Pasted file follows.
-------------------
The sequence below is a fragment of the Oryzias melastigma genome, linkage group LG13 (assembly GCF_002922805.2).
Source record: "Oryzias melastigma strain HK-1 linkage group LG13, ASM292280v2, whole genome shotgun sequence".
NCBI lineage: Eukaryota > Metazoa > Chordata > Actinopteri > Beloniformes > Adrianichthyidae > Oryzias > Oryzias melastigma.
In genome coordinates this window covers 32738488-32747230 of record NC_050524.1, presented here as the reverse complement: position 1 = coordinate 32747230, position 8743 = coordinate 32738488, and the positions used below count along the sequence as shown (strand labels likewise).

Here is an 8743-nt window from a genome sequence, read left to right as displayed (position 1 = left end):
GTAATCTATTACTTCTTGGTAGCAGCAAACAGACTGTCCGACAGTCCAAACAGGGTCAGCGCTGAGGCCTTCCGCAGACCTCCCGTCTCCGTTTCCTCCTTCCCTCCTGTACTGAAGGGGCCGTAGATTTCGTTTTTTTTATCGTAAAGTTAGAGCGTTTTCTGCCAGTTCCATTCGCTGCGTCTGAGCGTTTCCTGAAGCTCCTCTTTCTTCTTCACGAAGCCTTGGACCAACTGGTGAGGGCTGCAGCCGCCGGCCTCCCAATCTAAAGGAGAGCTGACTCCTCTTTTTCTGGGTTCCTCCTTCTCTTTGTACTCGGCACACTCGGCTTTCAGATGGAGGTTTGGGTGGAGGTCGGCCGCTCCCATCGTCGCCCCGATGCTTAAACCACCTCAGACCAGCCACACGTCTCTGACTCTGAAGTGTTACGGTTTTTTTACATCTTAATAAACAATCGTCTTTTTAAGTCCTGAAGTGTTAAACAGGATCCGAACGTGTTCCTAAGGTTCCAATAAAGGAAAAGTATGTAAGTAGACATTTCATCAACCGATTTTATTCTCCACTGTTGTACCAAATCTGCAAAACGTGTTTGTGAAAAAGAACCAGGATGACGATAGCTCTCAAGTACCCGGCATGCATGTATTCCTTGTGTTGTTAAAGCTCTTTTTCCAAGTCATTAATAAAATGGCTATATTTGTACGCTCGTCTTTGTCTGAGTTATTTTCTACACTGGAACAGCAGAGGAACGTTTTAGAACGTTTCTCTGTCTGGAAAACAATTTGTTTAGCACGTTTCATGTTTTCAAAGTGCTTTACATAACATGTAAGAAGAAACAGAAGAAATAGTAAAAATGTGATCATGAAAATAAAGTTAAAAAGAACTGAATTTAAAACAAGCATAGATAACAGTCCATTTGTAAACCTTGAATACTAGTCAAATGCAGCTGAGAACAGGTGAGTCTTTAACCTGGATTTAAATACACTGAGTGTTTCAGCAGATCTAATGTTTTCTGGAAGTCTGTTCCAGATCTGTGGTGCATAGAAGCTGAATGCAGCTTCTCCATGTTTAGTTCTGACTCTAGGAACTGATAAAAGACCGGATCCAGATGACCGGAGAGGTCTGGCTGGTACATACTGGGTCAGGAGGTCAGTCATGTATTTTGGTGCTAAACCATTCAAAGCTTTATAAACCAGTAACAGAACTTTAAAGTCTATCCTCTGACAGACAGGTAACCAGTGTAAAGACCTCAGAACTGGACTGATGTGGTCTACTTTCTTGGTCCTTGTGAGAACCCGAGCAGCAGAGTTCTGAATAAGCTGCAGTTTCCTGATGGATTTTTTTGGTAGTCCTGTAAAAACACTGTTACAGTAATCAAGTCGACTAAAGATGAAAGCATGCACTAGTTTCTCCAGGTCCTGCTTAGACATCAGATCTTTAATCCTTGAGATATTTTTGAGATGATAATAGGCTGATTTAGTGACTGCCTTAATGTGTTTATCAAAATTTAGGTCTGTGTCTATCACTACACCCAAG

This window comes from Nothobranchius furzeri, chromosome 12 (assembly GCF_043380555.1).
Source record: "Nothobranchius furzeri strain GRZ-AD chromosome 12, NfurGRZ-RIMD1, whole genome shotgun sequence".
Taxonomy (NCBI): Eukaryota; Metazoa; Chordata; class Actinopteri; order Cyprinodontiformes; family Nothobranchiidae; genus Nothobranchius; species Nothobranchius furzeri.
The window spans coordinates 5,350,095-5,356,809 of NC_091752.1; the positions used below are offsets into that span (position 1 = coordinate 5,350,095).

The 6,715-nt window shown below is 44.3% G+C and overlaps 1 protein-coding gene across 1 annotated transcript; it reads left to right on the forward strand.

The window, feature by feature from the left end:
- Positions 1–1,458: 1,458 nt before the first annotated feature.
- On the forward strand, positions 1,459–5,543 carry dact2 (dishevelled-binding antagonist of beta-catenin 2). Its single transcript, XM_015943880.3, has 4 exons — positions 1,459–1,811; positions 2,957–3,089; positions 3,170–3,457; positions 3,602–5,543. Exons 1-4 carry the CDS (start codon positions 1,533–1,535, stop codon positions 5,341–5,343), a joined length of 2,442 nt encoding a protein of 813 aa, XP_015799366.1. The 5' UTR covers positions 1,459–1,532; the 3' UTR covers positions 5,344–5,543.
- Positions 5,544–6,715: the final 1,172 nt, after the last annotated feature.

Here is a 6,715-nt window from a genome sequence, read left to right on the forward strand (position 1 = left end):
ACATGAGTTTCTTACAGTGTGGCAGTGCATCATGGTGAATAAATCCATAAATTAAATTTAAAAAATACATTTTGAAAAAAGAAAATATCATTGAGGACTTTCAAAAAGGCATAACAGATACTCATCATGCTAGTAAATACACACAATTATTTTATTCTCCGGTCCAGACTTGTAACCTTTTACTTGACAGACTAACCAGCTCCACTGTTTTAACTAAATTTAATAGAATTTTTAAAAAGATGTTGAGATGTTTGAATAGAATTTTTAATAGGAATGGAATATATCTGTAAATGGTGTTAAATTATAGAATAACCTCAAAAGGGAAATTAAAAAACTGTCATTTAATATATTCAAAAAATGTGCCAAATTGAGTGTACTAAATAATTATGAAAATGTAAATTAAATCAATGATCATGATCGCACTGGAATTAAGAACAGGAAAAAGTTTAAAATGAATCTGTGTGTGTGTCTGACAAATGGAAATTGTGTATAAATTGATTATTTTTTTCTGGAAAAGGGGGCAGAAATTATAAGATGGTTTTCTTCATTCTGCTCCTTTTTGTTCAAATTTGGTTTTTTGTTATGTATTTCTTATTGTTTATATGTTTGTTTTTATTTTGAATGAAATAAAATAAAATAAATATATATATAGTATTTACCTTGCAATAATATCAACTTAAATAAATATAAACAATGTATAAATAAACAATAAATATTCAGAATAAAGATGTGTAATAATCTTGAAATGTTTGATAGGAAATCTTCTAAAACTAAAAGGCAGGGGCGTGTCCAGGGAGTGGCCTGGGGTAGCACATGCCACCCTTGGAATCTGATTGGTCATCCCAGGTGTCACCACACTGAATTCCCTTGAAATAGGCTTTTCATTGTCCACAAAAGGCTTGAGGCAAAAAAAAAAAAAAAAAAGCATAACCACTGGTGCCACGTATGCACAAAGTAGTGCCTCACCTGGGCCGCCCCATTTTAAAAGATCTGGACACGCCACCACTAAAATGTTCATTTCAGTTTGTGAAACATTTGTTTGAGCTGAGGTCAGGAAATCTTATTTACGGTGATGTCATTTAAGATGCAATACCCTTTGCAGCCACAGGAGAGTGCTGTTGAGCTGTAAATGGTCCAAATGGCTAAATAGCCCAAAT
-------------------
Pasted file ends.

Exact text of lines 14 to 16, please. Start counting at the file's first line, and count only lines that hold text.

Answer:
- On the forward strand, positions 1,459–5,543 carry dact2 (dishevelled-binding antagonist of beta-catenin 2). Its single transcript, XM_015943880.3, has 4 exons — positions 1,459–1,811; positions 2,957–3,089; positions 3,170–3,457; positions 3,602–5,543. Exons 1-4 carry the CDS (start codon positions 1,533–1,535, stop codon positions 5,341–5,343), a joined length of 2,442 nt encoding a protein of 813 aa, XP_015799366.1. The 5' UTR covers positions 1,459–1,532; the 3' UTR covers positions 5,344–5,543.
- Positions 5,544–6,715: the final 1,172 nt, after the last annotated feature.

Here is a 6,715-nt window from a genome sequence, read left to right on the forward strand (position 1 = left end):